What about the age of the universe then? If students of general revelation (i.e. scientists) contribute to our understanding of special revelation as Dr. Sproul has explained, then those of us who do not have the training to expertly evaluate the evidence ourselves are dependent to one degree or another on those who are trained in order to help us understand the evidence for and against the different claims. A problem arises, however, when different Christians look to different specialists and those different specialists themselves present us with conflicting conclusions. We end up with Christians who have an equal commitment to the authority of Scripture coming to different conclusions about the evidence. This then affects our reading of special revelation.
The different conclusions to which Christians have come regarding the evidence for the age of the universe has led to an ongoing debate in the church about the interpretation of the nature and length of the days of Genesis 1. Just as those who were convinced that the evidence supported heliocentrism were forced to take a second look at Joshua 10 and other passages, so too were those convinced that the evidence supported an older universe forced to take another look at Genesis 1. This has led to much discussion and debate–some of it quite rancorous.
This debate has played out in several Reformed denominations. In 2000, for example, the PCA issued a lengthy report on the subject. This was followed by a similar report from the OPC in 2004. Both reports concluded that several views of the nature and length of the days of creation are within the bounds of biblical and confessional orthodoxy. Both reports were commended to the various presbyteries and churches within the respective denominations for their study and consideration. Both of these reports are well worth reading for their overview of the issues and arguments involved.
The debate over the age of the universe and the days of Genesis has also played out as numerous books have been written in the last century and a half by Reformed theologians presenting evidence for one view or another.3 The Calendar Day view was held by Reformed theologians such as Robert L. Dabney and Louis Berkhof.4 It has recently been defended by Douglas F. Kelly, James B. Jordan, Joseph Pipa, and David Hall.5 The Day Age view was held by Reformed theologians such as Charles Hodge, B. B. Warfield, J. Gresham Machen, and E.J. Young.6 More recently, this view has been defended by Francis Schaeffer and James Montgomery Boice.7 The Framework view has been defended by Reformed theologians such as Meredith Kline, Mark Futato, and Henri Blocher.8 A version of the Analogical Day view was held by William G.T. Shedd.9 More recently, this view has been defended by Reformed theologians such as C. John Collins and W. Robert Godfrey.10 In short, Reformed Christians are still sorting through the issues.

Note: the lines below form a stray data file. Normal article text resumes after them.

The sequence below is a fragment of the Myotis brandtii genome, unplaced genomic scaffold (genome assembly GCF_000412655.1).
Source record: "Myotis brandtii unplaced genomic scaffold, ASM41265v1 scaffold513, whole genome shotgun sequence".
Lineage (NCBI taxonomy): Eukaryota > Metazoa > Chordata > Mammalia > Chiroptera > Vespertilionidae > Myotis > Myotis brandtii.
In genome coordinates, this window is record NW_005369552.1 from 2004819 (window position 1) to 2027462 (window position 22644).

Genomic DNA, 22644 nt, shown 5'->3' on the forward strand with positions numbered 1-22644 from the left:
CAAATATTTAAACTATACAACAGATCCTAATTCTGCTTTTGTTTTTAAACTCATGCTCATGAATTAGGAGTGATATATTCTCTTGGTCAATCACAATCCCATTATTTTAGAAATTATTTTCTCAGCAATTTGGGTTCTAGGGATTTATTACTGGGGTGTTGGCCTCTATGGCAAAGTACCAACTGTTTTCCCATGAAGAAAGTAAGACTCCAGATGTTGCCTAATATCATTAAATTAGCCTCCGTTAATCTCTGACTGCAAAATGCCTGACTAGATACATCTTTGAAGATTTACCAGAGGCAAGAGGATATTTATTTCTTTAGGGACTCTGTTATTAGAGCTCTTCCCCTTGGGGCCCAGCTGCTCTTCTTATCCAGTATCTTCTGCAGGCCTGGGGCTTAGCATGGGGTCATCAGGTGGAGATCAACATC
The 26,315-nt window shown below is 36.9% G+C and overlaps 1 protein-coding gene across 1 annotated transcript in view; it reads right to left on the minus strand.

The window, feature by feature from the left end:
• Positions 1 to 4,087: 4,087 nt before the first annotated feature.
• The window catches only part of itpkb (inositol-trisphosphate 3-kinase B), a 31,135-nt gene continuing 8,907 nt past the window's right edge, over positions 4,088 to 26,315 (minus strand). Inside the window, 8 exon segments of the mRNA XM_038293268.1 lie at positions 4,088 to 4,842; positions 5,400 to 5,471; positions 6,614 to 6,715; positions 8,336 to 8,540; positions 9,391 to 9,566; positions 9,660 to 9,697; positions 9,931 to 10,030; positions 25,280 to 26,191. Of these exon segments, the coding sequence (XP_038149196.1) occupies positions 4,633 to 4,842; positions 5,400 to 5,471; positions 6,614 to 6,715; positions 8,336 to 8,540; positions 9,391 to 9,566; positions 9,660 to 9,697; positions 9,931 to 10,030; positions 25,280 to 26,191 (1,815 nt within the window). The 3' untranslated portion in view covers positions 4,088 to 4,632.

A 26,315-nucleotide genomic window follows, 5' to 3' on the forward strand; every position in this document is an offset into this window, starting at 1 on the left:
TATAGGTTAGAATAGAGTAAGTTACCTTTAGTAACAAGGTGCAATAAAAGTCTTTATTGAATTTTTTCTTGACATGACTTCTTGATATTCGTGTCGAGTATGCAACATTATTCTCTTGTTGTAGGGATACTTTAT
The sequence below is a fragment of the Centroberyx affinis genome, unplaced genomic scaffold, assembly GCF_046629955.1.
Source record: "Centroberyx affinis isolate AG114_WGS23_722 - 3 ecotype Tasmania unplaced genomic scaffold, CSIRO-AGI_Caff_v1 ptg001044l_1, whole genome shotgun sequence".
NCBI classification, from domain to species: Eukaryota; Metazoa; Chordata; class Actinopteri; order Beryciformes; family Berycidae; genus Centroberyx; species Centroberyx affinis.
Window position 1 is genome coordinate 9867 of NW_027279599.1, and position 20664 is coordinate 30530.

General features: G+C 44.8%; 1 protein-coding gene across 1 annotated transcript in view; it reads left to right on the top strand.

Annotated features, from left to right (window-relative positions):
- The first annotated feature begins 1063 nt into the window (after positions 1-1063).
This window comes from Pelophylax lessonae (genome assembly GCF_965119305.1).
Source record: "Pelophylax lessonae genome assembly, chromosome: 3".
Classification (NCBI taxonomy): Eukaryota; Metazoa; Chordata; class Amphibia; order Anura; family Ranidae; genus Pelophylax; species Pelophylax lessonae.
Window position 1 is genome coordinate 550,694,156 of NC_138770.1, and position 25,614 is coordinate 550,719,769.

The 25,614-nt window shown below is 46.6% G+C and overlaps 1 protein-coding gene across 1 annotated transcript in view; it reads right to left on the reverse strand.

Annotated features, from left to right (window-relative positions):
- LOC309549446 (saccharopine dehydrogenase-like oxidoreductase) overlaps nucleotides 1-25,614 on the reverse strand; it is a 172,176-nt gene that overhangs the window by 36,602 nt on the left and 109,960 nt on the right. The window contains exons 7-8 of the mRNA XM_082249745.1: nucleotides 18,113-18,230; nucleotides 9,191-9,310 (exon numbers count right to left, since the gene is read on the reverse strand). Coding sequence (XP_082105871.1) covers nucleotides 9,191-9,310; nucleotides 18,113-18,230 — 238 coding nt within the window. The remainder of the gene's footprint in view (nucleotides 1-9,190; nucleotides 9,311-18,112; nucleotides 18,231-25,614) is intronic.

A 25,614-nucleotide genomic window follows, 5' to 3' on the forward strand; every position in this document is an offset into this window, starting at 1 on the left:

During a period of time when Reformed believers are attempting to work through and evaluate all the evidence, a measure of grace, humility, and patience would seem to be advisable. The Ligonier teaching fellows are an outstanding example of this attitude. More than one view of the age of the universe and the days of Genesis 1 is held among them without strife and enmity and without charges of compromise on the one hand or obscurantism on the other. This is due to the fact that these men understand the implications of what Dr. Sproul said in the response we have been examining for the last several weeks. Would that more Christians would take Dr. Sproul’s wise words to heart.
This article is part of the Reformed Approach to Science and Scripture collection.
- Augustine, De Genesi ad litteram: 1.19.39 translated by J.H. Taylor, Ancient Christian Writers, Newman Press, 1982, volume 41.↩
- And if the universe turns out to be both because of aspects of God's creation having to do with relativity and time, that will not ultimately conflict with what Scripture turns out to actually teach either.↩
- Three of the views of the days of Genesis were defended in David G. Hagopian, ed. The Genesis Debate: Three Views on the Days of Creation (Mission Viejo, CA: Crux Press, 2001).↩
- Robert L. Dabney, Systematic Theology, 2nd ed. (St. Louis: Presbyterian Publishing Company of St. Louis, 1878), 254–6; Louis Berkhof, Systematic Theology, 4th rev. ed. (Grand Rapids: Eerdmans, 1941), 154–5.↩
- Douglas F. Kelly, Creation and Change, Genesis 1.1-2.4 in the Light of Changing Scientific Paradigms (Ross-shire: Christian Focus Publications, 1997); James B. Jordan, Creation in Six Days: A Defense of the Traditional Reading of Genesis One (Moscow, ID: Canon Press, 1999); and Joseph A. Pipa and David W. Hall, eds., Did God Create in Six Days? (Greenville, SC: Southern Presbyterian Press and Kuyper Institute, 1999).↩
- Charles Hodge, Systematic Theology, 3 vols. (Grand Rapids, Michigan: Eerdmans, 1982) 1:570–71; B. B. Warfield, Evolution, Science, and Scripture: Selected Writings, edited by Mark A. Noll and David N. Livingstone (Grand Rapids: Baker: 2000), 145; J. Gresham Machen, The Christian View of Man (Carlisle, PA: Banner of Truth, 1965), 115; E. J. Young, Thy Word is Truth (Grand Rapids: Eerdmans, 1957), 169–70.↩
- Francis Schaeffer, Genesis in Space and Time (Downers Grove: IVP, 1972) and James Montgomery Boice, Genesis, Volume 1: Creation and Fall (Grand Rapids: Baker, 1982, 1998).↩
- Meredith Kline, “Because It Had Not Rained,” ,Westminster Theological Journal 20 (1958) 146-57; Mark Futato, “Because It Had Rained: A Study of Gen 2:5-7 With Implications for Gen 2:4-25 and Gen 1:1-2:3,” Westminster Theological Journal 60 (1998) 1–21; Henri Blocher, In the Beginning, The Opening Chapters of Genesis, Downers Grove: Inter-Varsity, 1984.↩
- William G.T. Shedd, Dogmatic Theology, 3rd ed. Edited by Alan W. Gomes. (Phillipsburg, NJ: P&R Publishing, 2003), 374.↩
- C. John Collins, Genesis 1-4: A Linguistic, Literary, and Theological Commentary (Phillipsburg, NJ: P&R, 2006) and W. Robert Godfrey, God‘s Pattern for Creation: A Covenantal Reading of Genesis 1 (Phillipsburg, NJ: P&R Publishing, 2003).↩